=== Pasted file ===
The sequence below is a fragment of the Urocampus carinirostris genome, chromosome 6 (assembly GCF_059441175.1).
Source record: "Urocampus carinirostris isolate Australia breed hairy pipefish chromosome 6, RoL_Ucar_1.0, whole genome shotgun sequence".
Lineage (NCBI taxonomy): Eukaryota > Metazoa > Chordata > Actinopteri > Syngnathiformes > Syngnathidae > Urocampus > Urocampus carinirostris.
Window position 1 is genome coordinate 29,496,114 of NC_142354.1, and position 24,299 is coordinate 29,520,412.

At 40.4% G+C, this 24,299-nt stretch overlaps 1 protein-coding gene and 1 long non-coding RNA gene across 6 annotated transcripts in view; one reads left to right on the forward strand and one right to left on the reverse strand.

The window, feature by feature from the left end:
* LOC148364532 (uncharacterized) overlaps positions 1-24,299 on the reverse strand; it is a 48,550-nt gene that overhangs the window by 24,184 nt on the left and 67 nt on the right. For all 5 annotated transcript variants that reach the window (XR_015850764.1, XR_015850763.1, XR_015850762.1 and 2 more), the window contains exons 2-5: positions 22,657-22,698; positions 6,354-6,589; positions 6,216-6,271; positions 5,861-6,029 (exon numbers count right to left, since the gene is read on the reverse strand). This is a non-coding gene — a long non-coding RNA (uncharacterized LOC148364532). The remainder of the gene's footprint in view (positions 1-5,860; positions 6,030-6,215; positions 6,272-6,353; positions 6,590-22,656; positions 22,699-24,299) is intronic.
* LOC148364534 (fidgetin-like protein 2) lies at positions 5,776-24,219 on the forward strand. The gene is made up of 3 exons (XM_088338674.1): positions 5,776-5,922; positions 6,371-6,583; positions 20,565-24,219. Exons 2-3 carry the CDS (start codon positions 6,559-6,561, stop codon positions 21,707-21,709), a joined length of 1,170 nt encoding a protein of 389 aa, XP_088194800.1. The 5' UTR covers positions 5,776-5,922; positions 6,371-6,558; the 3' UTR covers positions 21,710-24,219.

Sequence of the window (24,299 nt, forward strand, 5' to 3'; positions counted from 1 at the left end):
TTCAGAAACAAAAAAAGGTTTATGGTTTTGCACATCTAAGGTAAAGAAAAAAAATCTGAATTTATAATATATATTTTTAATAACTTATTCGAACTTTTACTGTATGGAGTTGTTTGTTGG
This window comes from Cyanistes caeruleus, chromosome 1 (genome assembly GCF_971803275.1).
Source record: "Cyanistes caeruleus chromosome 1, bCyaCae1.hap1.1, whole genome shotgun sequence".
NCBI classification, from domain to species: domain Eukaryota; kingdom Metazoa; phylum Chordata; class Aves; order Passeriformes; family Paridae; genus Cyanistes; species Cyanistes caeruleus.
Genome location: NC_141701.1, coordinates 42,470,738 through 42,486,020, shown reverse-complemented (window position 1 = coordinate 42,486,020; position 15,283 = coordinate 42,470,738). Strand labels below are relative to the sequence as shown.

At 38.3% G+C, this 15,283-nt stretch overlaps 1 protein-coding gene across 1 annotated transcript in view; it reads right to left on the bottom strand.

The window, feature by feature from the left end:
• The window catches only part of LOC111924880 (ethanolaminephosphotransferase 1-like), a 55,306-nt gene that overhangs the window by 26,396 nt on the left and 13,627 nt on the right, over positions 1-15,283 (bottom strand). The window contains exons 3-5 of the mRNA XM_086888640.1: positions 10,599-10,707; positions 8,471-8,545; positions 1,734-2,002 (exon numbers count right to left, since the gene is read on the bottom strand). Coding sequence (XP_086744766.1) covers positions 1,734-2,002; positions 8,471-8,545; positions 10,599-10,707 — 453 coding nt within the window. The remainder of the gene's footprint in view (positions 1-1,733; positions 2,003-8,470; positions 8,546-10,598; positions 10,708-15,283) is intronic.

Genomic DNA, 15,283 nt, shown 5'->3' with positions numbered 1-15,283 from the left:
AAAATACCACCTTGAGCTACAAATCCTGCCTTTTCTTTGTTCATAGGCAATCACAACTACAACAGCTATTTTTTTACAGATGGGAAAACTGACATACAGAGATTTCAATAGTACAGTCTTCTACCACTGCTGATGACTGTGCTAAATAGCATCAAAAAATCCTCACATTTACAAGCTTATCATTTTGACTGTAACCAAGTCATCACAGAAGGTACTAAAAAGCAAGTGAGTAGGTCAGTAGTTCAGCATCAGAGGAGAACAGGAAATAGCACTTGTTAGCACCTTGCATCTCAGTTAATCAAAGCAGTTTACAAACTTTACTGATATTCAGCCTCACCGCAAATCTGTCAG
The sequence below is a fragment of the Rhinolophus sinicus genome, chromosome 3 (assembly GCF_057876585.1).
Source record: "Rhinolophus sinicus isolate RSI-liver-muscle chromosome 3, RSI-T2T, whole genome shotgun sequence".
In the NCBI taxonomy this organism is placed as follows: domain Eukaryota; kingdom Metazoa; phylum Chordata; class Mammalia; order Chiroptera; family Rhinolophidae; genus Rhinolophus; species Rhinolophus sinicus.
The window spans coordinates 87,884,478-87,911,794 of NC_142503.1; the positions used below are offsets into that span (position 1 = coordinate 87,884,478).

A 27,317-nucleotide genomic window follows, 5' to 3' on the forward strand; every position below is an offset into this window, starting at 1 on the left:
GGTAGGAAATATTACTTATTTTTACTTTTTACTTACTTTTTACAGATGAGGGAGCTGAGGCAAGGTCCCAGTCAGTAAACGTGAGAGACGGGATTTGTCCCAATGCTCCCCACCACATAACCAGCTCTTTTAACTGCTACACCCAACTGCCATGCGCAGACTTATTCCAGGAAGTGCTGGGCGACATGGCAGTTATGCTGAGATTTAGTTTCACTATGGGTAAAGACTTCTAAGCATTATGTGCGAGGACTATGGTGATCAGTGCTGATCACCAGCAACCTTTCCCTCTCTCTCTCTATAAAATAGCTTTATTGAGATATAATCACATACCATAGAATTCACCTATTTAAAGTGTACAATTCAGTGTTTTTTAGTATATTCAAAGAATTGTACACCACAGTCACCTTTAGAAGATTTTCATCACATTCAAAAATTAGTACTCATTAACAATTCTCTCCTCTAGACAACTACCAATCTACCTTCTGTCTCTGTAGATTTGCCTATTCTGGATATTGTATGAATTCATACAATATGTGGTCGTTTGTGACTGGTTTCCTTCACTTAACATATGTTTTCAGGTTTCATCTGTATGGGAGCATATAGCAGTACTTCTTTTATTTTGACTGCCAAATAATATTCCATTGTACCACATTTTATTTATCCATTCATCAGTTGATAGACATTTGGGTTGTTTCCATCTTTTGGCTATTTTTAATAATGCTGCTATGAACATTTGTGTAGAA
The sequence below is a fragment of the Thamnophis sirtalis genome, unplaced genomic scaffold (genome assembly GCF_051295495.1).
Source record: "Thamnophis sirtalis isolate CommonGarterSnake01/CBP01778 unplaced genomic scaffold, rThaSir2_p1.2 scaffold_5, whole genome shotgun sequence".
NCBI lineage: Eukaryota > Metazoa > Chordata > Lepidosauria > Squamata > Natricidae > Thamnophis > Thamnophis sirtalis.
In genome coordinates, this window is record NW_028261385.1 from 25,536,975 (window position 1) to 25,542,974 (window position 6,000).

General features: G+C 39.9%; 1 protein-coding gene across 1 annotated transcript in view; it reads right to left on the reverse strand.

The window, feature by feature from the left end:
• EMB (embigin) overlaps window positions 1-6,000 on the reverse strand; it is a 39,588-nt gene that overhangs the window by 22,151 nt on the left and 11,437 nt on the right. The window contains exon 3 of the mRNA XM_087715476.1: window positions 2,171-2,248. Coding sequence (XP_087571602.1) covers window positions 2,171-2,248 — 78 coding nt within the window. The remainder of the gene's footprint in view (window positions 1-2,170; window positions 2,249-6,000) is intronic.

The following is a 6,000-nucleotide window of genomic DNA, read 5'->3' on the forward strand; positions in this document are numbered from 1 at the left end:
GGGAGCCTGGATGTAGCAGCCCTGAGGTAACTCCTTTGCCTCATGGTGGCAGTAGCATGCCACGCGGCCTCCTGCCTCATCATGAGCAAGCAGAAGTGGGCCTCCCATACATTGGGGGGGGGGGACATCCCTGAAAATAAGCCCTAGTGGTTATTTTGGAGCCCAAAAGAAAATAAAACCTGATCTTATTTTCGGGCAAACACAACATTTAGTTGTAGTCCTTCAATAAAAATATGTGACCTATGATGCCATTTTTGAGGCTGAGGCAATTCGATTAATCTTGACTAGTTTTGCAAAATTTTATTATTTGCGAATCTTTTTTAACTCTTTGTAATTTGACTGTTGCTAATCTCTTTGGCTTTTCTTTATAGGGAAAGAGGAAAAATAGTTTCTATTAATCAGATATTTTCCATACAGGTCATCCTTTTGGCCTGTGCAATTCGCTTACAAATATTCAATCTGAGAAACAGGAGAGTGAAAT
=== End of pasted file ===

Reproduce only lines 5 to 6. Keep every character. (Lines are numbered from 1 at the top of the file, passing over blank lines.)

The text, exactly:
At 40.4% G+C, this 24,299-nt stretch overlaps 1 protein-coding gene and 1 long non-coding RNA gene across 6 annotated transcripts in view; one reads left to right on the forward strand and one right to left on the reverse strand.

The window, feature by feature from the left end: